Randal Marlin in his study, 1972. Photo: Otto Graser

Randal Marlin in his study, 1972. Photo: Otto Graser

The next few years were particularly happy for the young academic. While the pay was not especially good, his respected position at Carleton opened many doors for him. He spent much of his leisure time at the Wasteland Cafe in the University of Ottawa, and it was there that he met Elaine, who has been his partner for over 40 years. The couple married in 1969 and moved into their first home at 1 Regent Street. They have resided in the Glebe ever since, later moving to a bigger property on Third Avenue. Despite the many demands of their careers and community activities, Elaine and Randal Marlin have raised six children, all but one born in the neighbourhood.

Not long after settling in their new house, the Marlins became involved in the struggle over the future of the Glebe. Over the next few years, they figured prominently in the successful grassroots campaign to thwart the City’s intrusive road and urban development schemes.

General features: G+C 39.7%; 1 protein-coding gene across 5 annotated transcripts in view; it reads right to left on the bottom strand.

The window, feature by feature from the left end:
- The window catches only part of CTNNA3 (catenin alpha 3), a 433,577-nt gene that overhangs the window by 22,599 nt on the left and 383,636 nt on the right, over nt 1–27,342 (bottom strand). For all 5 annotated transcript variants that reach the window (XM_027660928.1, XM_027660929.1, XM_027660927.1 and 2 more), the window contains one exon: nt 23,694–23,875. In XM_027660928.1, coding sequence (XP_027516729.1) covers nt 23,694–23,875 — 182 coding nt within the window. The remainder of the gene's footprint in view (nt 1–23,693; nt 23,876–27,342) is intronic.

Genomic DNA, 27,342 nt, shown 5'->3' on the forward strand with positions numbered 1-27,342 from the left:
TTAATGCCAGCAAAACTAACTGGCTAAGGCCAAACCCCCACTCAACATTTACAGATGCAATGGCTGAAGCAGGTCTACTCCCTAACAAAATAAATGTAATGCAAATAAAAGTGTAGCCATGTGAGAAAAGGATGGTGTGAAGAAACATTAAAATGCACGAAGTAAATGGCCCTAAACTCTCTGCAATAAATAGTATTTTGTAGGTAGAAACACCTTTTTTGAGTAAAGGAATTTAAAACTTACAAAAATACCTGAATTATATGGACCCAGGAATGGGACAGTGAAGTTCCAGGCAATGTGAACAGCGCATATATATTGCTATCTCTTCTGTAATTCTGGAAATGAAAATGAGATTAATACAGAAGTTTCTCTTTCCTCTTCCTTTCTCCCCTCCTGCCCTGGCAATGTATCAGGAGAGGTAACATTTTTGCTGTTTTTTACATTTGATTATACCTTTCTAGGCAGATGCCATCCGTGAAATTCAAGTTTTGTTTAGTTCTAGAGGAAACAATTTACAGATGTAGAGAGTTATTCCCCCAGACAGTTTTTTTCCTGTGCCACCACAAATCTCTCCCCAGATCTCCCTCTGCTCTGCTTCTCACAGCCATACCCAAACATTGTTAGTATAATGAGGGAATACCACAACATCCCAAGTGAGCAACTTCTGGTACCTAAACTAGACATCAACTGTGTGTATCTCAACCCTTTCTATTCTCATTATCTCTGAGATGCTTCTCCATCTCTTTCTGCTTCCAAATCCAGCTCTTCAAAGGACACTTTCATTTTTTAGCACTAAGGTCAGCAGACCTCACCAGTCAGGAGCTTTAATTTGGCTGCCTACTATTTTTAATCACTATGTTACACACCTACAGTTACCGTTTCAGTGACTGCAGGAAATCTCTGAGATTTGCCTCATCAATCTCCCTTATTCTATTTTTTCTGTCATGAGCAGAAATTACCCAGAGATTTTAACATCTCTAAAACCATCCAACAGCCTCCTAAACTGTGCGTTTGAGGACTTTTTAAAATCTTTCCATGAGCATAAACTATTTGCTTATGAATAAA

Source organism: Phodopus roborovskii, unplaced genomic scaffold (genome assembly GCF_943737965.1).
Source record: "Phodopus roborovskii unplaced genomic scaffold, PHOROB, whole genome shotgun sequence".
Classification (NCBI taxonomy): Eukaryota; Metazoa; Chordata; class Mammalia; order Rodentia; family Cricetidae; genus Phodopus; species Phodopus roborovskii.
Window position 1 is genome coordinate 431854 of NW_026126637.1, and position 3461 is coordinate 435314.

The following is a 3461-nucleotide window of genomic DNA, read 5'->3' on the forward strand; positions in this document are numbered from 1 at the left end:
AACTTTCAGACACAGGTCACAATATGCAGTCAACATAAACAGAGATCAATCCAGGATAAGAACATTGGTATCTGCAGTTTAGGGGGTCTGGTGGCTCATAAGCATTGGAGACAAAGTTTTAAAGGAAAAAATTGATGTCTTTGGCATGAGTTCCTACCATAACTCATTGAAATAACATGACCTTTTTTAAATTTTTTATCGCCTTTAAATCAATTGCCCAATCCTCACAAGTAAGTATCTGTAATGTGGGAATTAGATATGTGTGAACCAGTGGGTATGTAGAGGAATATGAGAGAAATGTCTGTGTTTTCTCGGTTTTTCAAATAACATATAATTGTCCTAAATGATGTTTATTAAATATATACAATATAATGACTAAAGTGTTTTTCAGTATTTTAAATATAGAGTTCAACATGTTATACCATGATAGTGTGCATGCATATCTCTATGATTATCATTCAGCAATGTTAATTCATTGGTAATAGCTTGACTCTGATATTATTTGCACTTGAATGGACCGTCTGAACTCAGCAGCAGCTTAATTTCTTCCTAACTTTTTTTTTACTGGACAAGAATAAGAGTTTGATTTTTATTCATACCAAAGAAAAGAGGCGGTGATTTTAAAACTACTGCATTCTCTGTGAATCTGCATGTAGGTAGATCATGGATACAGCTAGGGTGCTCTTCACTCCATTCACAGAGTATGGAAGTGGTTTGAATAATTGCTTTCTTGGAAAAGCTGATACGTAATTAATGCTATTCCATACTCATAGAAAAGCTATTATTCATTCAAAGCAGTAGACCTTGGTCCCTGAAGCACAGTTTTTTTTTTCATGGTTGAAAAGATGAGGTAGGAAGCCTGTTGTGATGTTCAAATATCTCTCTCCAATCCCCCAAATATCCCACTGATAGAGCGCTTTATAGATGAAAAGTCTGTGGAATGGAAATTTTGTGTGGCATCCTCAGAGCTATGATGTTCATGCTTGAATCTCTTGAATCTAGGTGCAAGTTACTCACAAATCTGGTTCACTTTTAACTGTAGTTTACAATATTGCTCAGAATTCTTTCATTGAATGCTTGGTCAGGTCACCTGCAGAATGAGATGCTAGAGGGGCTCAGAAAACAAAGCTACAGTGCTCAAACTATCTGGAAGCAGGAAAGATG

Curiously, this period helped focus Marlin’s attention on the uses and nature of propaganda. He remembers the words of an unknown activist at a Glebe Community Association meeting in 1971. “If there is an accident in your area, exploit it. That’s the time people will act to make changes in the traffic patterns. So don’t miss this opportunity when something like that comes up.” These observations set him thinking about the ways that public opinion can be guided by the manipulation of the truth. One of the earliest theoreticians of propaganda was the Englishman George Orwell, writing in the 1946 essay “Politics and the English Language” and the novel Nineteen Eighty-four (Marlin has sometimes been called “Ottawa’s Orwell” because of his own research into the subject). A more significant influence, however, was the French philosopher and theologian Jacques Ellul (1912-94). In 1979, after reading Ellul’s The Technological Society and Propaganda: the Formation of Men’s Attitudes, Marlin applied for a Canadian Department of Defence fellowship to study propaganda, on the grounds that it was just as important a part of modern warfare as weapons and tactics. To his utter surprise he received a grant for $12,000, allowing him to spend 1979-80 working with Ellul at the University of Bordeaux.